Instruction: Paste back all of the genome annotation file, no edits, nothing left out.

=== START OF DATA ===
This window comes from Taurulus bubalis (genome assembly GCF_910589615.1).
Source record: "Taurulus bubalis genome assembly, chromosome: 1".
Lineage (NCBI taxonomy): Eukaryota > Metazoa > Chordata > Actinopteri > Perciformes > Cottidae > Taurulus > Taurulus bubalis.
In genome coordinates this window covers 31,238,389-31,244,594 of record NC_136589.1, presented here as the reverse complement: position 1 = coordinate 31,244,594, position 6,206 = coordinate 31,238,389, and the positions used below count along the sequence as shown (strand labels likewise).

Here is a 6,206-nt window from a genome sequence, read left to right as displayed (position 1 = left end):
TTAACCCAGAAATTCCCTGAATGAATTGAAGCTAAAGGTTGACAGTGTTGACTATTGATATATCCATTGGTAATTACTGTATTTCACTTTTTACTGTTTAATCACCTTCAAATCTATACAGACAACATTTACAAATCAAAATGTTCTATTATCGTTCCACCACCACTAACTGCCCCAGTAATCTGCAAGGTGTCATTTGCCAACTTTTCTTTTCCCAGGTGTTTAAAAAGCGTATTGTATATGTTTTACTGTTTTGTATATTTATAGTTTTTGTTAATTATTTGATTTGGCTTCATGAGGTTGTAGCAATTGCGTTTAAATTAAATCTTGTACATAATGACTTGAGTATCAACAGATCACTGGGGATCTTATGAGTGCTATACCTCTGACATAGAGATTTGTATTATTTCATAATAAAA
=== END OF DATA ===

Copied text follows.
This window comes from Taurulus bubalis (genome assembly GCF_910589615.1).
Source record: "Taurulus bubalis genome assembly, chromosome: 1".
Lineage (NCBI taxonomy): Eukaryota > Metazoa > Chordata > Actinopteri > Perciformes > Cottidae > Taurulus > Taurulus bubalis.
In genome coordinates this window covers 31,238,389-31,244,594 of record NC_136589.1, presented here as the reverse complement: position 1 = coordinate 31,244,594, position 6,206 = coordinate 31,238,389, and the positions used below count along the sequence as shown (strand labels likewise).

Here is a 6,206-nt window from a genome sequence, read left to right as displayed (position 1 = left end):
TTAACCCAGAAATTCCCTGAATGAATTGAAGCTAAAGGTTGACAGTGTTGACTATTGATATATCCATTGGTAATTACTGTATTTCACTTTTTACTGTTTAATCACCTTCAAATCTATACAGACAACATTTACAAATCAAAATGTTCTATTATCGTTCCACCACCACTAACTGCCCCAGTAATCTGCAAGGTGTCATTTGCCAACTTTTCTTTTCCCAGGTGTTTAAAAAGCGTATTGTATATGTTTTACTGTTTTGTATATTTATAGTTTTTGTTAATTATTTGATTTGGCTTCATGAGGTTGTAGCAATTGCGTTTAAATTAAATCTTGTACATAATGACTTGAGTATCAACAGATCACTGGGGATCTTATGAGTGCTATACCTCTGACATAGAGATTTGTATTATTTCATAATAAAA